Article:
Three Of The Best-Selling Books Of The Year Have Something Unexpected In Common

green-fault_300Veronica Roth’s Divergent series, John Green’s The Fault in Our Stars and Looking for Alaska have a few big things in common: They’re all YA, they’re all currently or soon to be major motion pictures, and they all made the top of Nielsen’s list of the bestselling books of 2014 so far.

Publisher’s Weekly put out the whole list, and also points out that five books on Nielsen’s Top 20 list are adaptations of the movie Frozen—clearly, readers are still melting for it. (Sorry if this brings back that earworm.)

The list is particularly timely, given the recent chatter about whether adults should even be reading YA books—which are traditionally targeted at readers ages 12-18—in the first place. (According to one 2012 study, more than half of YA books are bought by adults, often for their own reading.) While Slate recently published an article arguing that YA “books consistently indulge in the kind of endings that teenagers want to see, but which adult readers ought to reject as far too simple,” the response from CNN, Jezebel (title NSFW), The Washington Post and more incited a deep outcry of, essentially, “Read what you want.”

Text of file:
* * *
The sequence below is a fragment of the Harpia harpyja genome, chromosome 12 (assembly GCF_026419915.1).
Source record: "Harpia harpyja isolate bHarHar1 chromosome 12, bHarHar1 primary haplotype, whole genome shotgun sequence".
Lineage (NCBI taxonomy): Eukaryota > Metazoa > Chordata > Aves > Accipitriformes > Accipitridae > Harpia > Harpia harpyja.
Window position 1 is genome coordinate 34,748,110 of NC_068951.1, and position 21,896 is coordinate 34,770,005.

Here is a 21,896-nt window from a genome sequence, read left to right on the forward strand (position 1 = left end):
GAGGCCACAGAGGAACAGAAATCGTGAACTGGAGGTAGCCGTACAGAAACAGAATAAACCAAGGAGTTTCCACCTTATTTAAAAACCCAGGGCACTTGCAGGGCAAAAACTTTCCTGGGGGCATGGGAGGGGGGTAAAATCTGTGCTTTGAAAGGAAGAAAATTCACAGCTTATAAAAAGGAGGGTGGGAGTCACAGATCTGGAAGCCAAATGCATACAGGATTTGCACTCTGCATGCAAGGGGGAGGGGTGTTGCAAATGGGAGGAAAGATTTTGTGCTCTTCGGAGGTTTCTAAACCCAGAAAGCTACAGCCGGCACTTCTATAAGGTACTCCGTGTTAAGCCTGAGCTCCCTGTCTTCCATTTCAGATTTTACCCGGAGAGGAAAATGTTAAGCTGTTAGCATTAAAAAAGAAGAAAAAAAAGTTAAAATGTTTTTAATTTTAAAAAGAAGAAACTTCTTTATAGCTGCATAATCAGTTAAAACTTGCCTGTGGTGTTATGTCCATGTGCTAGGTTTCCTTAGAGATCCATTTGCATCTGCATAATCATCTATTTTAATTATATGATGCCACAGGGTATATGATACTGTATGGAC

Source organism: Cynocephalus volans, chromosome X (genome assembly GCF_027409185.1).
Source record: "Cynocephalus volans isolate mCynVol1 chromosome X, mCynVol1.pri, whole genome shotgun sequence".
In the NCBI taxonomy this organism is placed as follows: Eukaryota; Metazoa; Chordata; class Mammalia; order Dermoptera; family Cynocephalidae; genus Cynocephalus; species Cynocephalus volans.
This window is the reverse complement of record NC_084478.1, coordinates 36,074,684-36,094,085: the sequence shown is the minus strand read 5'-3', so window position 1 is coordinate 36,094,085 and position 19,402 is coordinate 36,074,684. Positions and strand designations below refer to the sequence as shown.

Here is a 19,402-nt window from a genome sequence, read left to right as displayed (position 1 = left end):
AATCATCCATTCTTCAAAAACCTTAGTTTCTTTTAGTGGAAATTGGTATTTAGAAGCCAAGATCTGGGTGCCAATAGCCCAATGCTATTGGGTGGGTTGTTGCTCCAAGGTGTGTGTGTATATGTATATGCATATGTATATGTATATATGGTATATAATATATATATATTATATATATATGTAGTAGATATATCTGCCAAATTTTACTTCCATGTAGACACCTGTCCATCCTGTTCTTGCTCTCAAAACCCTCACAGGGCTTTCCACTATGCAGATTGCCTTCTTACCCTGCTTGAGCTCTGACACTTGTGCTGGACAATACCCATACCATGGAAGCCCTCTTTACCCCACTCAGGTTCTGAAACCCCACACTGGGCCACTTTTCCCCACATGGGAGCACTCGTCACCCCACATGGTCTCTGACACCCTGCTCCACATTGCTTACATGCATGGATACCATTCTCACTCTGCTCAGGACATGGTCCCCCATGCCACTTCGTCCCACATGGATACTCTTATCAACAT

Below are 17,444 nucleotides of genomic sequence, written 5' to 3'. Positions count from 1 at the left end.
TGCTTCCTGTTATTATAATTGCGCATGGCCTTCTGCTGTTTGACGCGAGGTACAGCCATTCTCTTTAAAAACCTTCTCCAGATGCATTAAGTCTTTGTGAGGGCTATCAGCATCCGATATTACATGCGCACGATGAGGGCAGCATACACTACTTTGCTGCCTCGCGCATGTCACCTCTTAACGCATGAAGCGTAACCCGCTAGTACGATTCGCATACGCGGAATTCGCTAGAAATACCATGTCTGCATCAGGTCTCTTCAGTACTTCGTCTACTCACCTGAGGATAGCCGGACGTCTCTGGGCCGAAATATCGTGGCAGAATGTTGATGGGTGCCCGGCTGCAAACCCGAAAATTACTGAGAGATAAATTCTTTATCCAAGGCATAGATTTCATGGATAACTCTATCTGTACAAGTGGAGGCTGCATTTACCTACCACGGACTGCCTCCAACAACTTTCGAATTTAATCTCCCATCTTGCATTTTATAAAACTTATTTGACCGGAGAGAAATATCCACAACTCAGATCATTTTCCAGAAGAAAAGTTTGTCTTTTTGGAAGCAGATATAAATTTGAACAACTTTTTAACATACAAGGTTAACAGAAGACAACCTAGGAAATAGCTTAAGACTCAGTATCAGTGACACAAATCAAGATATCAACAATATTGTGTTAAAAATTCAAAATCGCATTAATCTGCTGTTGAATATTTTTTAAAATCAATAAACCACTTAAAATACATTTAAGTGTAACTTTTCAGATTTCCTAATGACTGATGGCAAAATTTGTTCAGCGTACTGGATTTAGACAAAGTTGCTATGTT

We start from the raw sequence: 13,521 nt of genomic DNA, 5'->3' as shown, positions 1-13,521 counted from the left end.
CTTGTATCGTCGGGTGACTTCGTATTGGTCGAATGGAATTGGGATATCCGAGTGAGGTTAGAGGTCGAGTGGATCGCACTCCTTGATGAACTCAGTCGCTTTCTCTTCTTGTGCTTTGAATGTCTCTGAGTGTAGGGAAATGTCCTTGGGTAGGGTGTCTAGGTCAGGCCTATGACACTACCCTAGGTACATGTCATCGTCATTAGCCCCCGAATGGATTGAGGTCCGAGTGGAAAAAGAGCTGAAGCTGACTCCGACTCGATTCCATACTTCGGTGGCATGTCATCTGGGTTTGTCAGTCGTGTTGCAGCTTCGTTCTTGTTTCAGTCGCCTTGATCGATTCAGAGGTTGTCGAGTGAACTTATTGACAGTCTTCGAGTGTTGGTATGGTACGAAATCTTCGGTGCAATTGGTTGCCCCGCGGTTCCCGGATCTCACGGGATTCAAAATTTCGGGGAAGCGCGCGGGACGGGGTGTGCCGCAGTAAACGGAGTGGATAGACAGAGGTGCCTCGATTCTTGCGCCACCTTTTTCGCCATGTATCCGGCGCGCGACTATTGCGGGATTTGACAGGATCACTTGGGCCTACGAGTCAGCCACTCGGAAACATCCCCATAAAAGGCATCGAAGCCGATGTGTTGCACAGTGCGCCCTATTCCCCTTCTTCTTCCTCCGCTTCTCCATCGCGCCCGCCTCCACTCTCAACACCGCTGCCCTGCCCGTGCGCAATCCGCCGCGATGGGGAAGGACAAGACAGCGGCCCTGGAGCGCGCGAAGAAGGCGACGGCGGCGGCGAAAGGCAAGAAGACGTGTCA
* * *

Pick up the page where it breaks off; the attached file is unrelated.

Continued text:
Considering the numbers in Nielsen’s report, though, the debate doesn’t seem to have put a damper on sales. What do you think about the stigma surrounding adults reading YA novels?

In the mood to revisit the books you loved as a kid? Here are 10 that not only hold up, but also get better with age.



  1. Miriam

    Why the hell does it matter what you read? I mean what do they want us to do sit around watching dumb reality television shows? I ask you which would you rather have? People reading a thoughtfully written narrative or people watching honey boo boo?

    July 9, 2014 at 6:58 pm
  2. Laura Lynn

    I’m 53 and I love my YA books! I’ve read all of the books mentioned here and more. YA books definitely make up the majority of my reading. I am not ashamed!

    July 9, 2014 at 7:36 pm
  3. Heidi D

    “Far too simple”? Why do they care? Just because I’m over 18 I should want complicated, messy stories? The simplicity is why I like YA – it’s a stupid debate anyway – people should read what they enjoy – forget the labels. I’ve never understood this particular “stigma” – nor have I personally encountered it. I suspect it’s mostly in the minds of people who have nothing better to do than feel superior about their reading material. Silly.

    July 9, 2014 at 7:47 pm

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